Lessee of Brewer v. Blougher
Annotate this Case
39 U.S. 178 (1840)
U.S. Supreme Court
Lessee of Brewer v. Blougher, 39 U.S. 14 Pet. 178 178 (1840)
Lessee of Brewer v. Blougher
39 U.S. (14 Pet.) 178
ERROR TO THE CIRCUIT COURT OF THE UNITED
STATES FOR THE DISTRICT OF MARYLAND
Construction of the Act of the Legislature of Maryland passed December session, 1825, entitled, "An act relating to Illegitimate Children," which provides that "the illegitimate child or children of any female, and the issue of any such child or children," are declared capable in law
"to take and inherit both real and personal estate from their mother and from each other, and from the descendants of each other, as the case may be, in like manner as if born in lawful wedlock."
J.S., who had several children who were the children of an incestuous connection, conveyed a tract of land in the State of Maryland to one of those children. The grantee died intestate and without issue, seized in fee of the land. Two brothers and one sister of this incestuous intercourse survived him. Held that under the act of Maryland "Relating to Illegitimate Children," they inherited the estate of their deceased brother.
It is undoubtedly the duty of the court to ascertain the meaning of the legislature from the words used in the statute and the subject matter to which it relates, and to restrain its operation within narrower limits than its words import if the court is satisfied that the literal meaning of its language would extend to cases which the legislature never designed to include in it. According to the principles of the common law, an illegitimate child is filius nullius, and can have no father known to the law, and when the legislature speaks in general terms of children of that description, without making any exceptions, the court is bound to suppose they design to include the whole class.
An action of ejectment was instituted by the plaintiff in error, a citizen of Pennsylvania, in the Circuit Court of the United States for the District of Maryland, for the recovery of a tract of land situated in Allegany County, in the State of Maryland, called "Part of Grassy Cabin."
The following were the facts of the case, as agreed upon by the parties to the suit.
John Sloan, late of Allegany County, was twice married; by his first wife he had but one child, namely Mary Sloan, and by his second wife he had the following children, namely William Sloan, John Sloan, Elizabeth Sloan, Peggy Sloan, Sally Sloan, and Jane Sloan, and that the plaintiff's lessor is the husband of the said Elizabeth.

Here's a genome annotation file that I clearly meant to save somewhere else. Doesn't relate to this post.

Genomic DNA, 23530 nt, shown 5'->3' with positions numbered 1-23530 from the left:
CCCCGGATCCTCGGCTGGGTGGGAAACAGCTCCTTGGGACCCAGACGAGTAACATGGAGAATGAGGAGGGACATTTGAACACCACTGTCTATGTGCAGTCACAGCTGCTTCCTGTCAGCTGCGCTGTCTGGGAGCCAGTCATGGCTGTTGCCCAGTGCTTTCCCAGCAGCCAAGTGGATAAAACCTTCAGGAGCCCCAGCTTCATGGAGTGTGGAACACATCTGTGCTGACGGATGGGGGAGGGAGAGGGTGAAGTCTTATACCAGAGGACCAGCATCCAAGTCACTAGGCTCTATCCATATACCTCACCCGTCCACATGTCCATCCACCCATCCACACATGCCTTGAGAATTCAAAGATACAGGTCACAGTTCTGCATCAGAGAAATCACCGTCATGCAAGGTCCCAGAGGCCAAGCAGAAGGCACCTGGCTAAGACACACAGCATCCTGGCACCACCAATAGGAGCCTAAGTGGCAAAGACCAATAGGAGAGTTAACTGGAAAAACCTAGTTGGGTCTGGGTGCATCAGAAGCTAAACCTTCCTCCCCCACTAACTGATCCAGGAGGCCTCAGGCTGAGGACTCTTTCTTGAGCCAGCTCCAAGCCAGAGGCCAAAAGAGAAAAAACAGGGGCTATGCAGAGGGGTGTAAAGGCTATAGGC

After the death of his second wife, John Sloan lived and cohabited with and married Mary Sloan, his daughter, by his first wife, and had by her the following children, viz.: William Sloan, John Joseph Sloan, Mary Sloan, Jesse Sloan, and David Sloan; and William Sloan is since dead.
The said John Sloan, the father, was many years ago seized and possessed of a tract of land lying in Allegany County, Maryland, called "Grassy Cabin," containing four hundred twenty-seven and one-fourth acres, to which tract he had an undisputed legal title.
The said John Sloan being so seized and possessed of the said tract of land, conveyed the same for a valuable consideration, by a deed of bargain and sale, duly executed, acknowledged, and recorded according to law, to John Joseph Sloan, and that the said
John Joseph Sloan became and was seized and possessed of the said tract of land, under and by virtue of the said deed.
The said John Sloan, the father, and Mary Sloan, his said daughter, by his first wife, both departed this life about the year 1826, and the said John Joseph Sloan died about the year 1832, seized and possessed of the said tract of land, intestate, and without issue, and unmarried, leaving Mary Sloan, Jesse Sloan, and David Sloan, his brothers and sister, children of the said Mary Sloan, by her said father as aforesaid, him surviving.
That the said Mary Sloan, Jesse Sloan, and David Sloan, being possessed of and claiming title to the said tract of land called "Grassy Cabin" by descent from the said John Joseph Sloan, conveyed the same by a deed of bargain and sale duly executed, acknowledged, and recorded according to law to Jacob Blougher and Daniel Blougher, the defendants.
After the death of the said John Joseph Sloan, the plaintiff, Henry Brewer, obtained out of the Western Shore Land Office a special warrant of escheat to resurvey and affect the said tract of land, called "Grassy Cabin," for an alleged want of the heirs of John Joseph Sloan, who died seized thereof in fee and intestate as aforesaid, and the patent was granted to the said Henry Brewer.
The patent was in legal form, and recited the escheat of the land "for want of heirs of John Joseph Sloan, who died seized of the premises."